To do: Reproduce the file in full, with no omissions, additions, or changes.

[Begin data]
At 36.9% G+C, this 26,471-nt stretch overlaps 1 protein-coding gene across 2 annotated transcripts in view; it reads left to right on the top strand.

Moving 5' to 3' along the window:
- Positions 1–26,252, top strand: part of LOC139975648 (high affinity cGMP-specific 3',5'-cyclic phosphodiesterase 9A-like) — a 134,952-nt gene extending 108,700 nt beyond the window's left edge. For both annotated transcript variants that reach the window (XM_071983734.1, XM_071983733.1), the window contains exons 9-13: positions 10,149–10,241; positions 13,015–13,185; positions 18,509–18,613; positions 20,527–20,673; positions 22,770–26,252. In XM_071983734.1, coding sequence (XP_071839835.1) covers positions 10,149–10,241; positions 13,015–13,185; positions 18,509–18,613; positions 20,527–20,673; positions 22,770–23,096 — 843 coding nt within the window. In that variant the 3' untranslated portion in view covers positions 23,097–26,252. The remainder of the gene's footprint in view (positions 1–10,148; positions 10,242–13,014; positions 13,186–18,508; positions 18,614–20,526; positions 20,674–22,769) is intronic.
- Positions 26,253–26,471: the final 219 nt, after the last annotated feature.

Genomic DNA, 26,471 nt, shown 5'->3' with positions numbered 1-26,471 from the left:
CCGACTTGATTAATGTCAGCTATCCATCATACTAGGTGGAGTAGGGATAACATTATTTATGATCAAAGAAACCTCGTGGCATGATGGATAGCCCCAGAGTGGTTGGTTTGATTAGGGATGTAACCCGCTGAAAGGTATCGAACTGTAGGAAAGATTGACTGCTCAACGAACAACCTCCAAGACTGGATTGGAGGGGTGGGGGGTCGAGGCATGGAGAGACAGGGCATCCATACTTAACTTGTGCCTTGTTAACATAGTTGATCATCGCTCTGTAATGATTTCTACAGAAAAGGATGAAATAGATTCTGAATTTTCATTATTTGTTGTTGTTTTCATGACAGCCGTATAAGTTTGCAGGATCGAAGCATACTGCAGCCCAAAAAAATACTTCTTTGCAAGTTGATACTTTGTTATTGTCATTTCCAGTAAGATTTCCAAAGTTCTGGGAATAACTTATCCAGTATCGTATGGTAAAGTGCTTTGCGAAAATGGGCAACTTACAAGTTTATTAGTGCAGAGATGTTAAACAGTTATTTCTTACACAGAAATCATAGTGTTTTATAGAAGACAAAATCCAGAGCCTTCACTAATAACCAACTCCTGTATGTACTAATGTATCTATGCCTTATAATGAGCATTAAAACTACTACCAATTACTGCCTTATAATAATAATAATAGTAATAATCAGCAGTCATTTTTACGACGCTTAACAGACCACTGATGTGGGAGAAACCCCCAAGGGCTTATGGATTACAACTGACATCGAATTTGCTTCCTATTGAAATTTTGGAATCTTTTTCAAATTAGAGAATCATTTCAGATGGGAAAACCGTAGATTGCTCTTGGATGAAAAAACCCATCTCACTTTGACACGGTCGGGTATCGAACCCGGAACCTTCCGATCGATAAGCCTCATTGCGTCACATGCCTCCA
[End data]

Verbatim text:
At 36.9% G+C, this 26,471-nt stretch overlaps 1 protein-coding gene across 2 annotated transcripts in view; it reads left to right on the top strand.

Moving 5' to 3' along the window:
- Positions 1–26,252, top strand: part of LOC139975648 (high affinity cGMP-specific 3',5'-cyclic phosphodiesterase 9A-like) — a 134,952-nt gene extending 108,700 nt beyond the window's left edge. For both annotated transcript variants that reach the window (XM_071983734.1, XM_071983733.1), the window contains exons 9-13: positions 10,149–10,241; positions 13,015–13,185; positions 18,509–18,613; positions 20,527–20,673; positions 22,770–26,252. In XM_071983734.1, coding sequence (XP_071839835.1) covers positions 10,149–10,241; positions 13,015–13,185; positions 18,509–18,613; positions 20,527–20,673; positions 22,770–23,096 — 843 coding nt within the window. In that variant the 3' untranslated portion in view covers positions 23,097–26,252. The remainder of the gene's footprint in view (positions 1–10,148; positions 10,242–13,014; positions 13,186–18,508; positions 18,614–20,526; positions 20,674–22,769) is intronic.
- Positions 26,253–26,471: the final 219 nt, after the last annotated feature.

Genomic DNA, 26,471 nt, shown 5'->3' with positions numbered 1-26,471 from the left:
CCGACTTGATTAATGTCAGCTATCCATCATACTAGGTGGAGTAGGGATAACATTATTTATGATCAAAGAAACCTCGTGGCATGATGGATAGCCCCAGAGTGGTTGGTTTGATTAGGGATGTAACCCGCTGAAAGGTATCGAACTGTAGGAAAGATTGACTGCTCAACGAACAACCTCCAAGACTGGATTGGAGGGGTGGGGGGTCGAGGCATGGAGAGACAGGGCATCCATACTTAACTTGTGCCTTGTTAACATAGTTGATCATCGCTCTGTAATGATTTCTACAGAAAAGGATGAAATAGATTCTGAATTTTCATTATTTGTTGTTGTTTTCATGACAGCCGTATAAGTTTGCAGGATCGAAGCATACTGCAGCCCAAAAAAATACTTCTTTGCAAGTTGATACTTTGTTATTGTCATTTCCAGTAAGATTTCCAAAGTTCTGGGAATAACTTATCCAGTATCGTATGGTAAAGTGCTTTGCGAAAATGGGCAACTTACAAGTTTATTAGTGCAGAGATGTTAAACAGTTATTTCTTACACAGAAATCATAGTGTTTTATAGAAGACAAAATCCAGAGCCTTCACTAATAACCAACTCCTGTATGTACTAATGTATCTATGCCTTATAATGAGCATTAAAACTACTACCAATTACTGCCTTATAATAATAATAATAGTAATAATCAGCAGTCATTTTTACGACGCTTAACAGACCACTGATGTGGGAGAAACCCCCAAGGGCTTATGGATTACAACTGACATCGAATTTGCTTCCTATTGAAATTTTGGAATCTTTTTCAAATTAGAGAATCATTTCAGATGGGAAAACCGTAGATTGCTCTTGGATGAAAAAACCCATCTCACTTTGACACGGTCGGGTATCGAACCCGGAACCTTCCGATCGATAAGCCTCATTGCGTCACATGCCTCCA